Daily Chronicle

Srygler: Returning nutrients to our food supply by composting

Editor’s note: This is the June installment of a monthly column written by the city of DeKalb’s Citizens Environmental Commission that focuses on increased awareness of issues such as promoting projects and ordinance changes involved in recycling, reducing energy consumption and planting native habitat.

Why do we need to eat? All living things need nutrients and energy. Our energy, what we call calories, starts as sunlight captured by plants that is sent up the food chain. We rely on the sun for a constant source of energy. But where do nutrients come from?

Nutrients also travel up the food chain. But unlike energy, there is no input of new nutrients. Decomposers are organisms that break down dead things and return those nutrients back to the base of the food chain. Nature relies on decomposers to keep this cycle of nutrients available for all species.

Why Compost?

When we throw away food, those nutrients end up in a landfill. This is a dead end. Those nutrients are taken out of the food chain. Some of that food in the landfill then breaks down and produces methane, a powerful greenhouse gas.

If we instead compost food waste, the nutrients locked in our food scraps become available again, flowing back into our food supply. As the USDA composting website states, “composting is nature’s way of recycling.”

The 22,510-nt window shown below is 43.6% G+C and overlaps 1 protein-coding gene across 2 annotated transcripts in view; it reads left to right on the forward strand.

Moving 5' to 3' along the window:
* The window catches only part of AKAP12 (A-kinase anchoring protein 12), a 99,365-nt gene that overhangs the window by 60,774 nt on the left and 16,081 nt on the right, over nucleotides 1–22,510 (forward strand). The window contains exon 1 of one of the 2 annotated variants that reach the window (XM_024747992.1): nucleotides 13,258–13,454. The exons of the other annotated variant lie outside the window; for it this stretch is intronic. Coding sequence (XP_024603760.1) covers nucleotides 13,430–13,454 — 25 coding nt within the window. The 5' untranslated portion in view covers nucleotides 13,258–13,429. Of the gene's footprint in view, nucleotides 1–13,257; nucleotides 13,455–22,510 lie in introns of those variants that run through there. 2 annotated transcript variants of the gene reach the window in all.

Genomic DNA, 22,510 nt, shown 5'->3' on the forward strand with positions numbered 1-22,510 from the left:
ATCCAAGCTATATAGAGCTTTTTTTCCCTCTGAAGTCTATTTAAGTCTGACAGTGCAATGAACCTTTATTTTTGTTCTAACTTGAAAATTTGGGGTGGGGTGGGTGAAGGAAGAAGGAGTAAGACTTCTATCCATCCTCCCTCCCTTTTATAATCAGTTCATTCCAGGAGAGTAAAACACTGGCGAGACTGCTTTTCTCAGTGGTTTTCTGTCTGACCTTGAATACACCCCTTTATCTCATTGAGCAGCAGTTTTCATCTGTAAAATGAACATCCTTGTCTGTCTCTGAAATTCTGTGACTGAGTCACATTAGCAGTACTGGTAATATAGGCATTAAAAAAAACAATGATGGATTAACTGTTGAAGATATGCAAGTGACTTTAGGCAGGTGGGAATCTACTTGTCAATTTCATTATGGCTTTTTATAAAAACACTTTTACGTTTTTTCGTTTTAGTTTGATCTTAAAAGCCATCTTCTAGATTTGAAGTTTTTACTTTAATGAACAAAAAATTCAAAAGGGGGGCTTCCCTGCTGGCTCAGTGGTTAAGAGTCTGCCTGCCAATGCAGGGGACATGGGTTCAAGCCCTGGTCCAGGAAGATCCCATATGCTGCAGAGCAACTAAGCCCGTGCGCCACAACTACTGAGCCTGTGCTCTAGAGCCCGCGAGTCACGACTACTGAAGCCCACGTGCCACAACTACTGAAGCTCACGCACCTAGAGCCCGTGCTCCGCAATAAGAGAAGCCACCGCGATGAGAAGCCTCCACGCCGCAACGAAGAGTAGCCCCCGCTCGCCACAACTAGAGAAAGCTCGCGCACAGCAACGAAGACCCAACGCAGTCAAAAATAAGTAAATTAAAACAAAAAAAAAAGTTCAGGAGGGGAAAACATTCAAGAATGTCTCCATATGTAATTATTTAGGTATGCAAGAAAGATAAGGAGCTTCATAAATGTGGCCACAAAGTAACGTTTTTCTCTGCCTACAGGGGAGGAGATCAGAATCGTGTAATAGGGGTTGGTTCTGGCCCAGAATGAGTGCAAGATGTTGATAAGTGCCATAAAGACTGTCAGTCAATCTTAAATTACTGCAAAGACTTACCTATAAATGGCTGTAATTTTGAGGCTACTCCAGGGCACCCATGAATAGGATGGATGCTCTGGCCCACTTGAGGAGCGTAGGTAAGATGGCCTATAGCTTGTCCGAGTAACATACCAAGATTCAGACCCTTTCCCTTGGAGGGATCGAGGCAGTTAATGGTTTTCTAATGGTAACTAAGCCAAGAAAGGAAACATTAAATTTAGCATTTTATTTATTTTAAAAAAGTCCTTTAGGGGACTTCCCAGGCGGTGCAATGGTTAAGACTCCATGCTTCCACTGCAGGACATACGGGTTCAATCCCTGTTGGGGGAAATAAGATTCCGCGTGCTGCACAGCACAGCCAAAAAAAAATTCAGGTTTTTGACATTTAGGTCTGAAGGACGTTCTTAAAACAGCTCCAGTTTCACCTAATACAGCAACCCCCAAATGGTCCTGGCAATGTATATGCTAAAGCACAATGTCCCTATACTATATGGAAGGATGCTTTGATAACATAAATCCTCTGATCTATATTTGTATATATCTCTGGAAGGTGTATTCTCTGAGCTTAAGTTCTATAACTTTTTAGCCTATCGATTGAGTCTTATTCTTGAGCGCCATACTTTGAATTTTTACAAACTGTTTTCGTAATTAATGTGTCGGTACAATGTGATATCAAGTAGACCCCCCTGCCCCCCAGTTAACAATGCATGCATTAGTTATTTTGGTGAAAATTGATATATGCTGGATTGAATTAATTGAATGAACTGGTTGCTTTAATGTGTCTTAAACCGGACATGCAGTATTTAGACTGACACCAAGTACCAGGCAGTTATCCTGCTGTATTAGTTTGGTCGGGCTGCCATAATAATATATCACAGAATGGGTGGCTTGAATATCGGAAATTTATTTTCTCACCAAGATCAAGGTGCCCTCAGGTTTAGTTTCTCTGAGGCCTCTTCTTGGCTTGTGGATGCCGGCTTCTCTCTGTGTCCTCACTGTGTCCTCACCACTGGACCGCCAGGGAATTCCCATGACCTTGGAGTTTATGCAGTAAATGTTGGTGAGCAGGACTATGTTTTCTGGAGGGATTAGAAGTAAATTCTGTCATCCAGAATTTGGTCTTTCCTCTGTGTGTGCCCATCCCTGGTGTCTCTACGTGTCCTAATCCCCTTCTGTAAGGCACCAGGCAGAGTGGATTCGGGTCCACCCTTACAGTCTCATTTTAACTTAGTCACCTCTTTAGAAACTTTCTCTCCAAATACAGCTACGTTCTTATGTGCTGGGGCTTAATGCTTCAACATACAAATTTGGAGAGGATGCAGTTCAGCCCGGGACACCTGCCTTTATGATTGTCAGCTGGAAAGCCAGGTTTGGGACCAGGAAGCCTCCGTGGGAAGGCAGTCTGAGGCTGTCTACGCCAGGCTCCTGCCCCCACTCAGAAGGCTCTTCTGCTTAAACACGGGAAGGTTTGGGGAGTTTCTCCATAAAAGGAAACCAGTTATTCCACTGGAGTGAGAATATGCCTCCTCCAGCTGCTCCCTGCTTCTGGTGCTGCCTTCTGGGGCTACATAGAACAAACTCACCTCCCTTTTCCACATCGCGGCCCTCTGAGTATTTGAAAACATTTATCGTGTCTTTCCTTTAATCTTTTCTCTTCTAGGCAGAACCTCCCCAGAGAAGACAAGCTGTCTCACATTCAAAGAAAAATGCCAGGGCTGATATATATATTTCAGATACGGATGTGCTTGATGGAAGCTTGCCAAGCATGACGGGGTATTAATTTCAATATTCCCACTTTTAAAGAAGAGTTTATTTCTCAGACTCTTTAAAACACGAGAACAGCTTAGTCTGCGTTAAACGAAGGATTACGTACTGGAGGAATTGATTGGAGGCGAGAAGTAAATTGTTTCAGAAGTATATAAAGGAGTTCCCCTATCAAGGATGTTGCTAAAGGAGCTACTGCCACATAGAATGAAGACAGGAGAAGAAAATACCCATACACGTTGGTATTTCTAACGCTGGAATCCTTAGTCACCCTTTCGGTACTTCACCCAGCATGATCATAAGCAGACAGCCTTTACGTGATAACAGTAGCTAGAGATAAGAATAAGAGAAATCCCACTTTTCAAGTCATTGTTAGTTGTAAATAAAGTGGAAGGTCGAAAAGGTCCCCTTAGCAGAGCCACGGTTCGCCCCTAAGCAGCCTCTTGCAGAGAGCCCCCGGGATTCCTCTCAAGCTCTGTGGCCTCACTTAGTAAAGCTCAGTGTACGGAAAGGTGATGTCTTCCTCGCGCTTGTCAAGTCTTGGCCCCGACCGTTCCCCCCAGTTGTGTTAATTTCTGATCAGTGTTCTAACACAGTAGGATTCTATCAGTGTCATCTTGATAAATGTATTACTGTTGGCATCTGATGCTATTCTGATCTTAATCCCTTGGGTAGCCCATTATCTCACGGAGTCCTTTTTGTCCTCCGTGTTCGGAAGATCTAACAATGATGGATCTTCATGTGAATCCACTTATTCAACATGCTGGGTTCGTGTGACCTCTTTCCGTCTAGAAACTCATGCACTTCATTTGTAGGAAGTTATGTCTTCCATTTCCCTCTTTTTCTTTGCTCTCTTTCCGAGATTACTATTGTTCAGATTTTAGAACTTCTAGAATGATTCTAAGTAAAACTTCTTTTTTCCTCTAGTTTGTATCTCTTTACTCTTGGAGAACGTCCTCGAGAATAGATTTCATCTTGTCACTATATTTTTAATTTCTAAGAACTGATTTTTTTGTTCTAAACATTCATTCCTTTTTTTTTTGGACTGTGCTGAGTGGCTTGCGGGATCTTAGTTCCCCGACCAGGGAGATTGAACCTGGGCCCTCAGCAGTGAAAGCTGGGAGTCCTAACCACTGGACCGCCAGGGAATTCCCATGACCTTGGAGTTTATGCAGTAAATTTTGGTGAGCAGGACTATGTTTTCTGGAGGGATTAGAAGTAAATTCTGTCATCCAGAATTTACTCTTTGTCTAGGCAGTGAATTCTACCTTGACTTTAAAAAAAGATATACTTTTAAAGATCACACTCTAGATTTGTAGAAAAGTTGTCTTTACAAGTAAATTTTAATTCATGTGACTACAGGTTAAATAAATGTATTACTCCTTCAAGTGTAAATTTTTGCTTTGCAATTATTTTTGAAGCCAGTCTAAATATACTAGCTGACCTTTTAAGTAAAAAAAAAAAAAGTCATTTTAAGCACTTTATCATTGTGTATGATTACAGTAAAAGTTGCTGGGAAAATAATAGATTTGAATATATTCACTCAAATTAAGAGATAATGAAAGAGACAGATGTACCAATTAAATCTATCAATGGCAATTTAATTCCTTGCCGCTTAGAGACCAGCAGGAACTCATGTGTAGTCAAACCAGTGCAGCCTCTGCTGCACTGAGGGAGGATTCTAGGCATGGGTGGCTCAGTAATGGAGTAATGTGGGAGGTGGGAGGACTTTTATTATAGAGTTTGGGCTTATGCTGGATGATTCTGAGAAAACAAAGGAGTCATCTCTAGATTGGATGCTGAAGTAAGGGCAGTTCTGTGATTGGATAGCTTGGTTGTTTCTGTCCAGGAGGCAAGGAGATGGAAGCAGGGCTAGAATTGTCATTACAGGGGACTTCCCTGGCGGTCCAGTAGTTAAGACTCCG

Types of Composting

There are different ways you can compost. I chose the cheap and easy method. Yard waste is picked up April 1 to November 30 in the city of DeKalb. Our food scraps can go in with the yard waste. It is as easy as placing your food scraps in the yard waste bags (or X-marked cans). Your banana peels, corn husks, and forgotten fruit can be placed with your leaves, weeds & sticks! Don’t want to run out to the yard waste bag after every meal? Small containers can store for the short-term. Worried about smell? Store food scraps in the freezer between trips outside.

Want to compost in your back yard? You can build bins made of wood (environmental bonus points if it is reclaimed wood!). Adding chicken wire will keep animals out of your compost pile. The contents will need to be turned occasionally to promote composting. Have extra money to spend? Tumbling compost containers can be purchased that help with turning the compost. Turning the contents promotes conditions necessary for decomposing organisms to thrive.

Is composting in your yard not an option? You can try the more expensive option of a counter-top composter. Countertop composters starting around $250 can break down food scraps overnight. This is a physical process that is different from the chemical breakdown provided by decomposers like microbes and worms.

What can be composted?

What can be composted depends on which method you choose. The EPA Composting website has detailed information. But a good general rule is no animal products except eggshells. Are you seeing utensils, cups, etc. labeled “compostable”? Those won’t break down in the landfill. But they can compost with your food scraps! Want to learn more about local composting? Two recent NIU STEAM blogs share more details about the science behind composting and composting examples.

  • Rob Srygler earned his PhD at Northern Illinois University and is a tenured biology faculty member at Rock Valley College.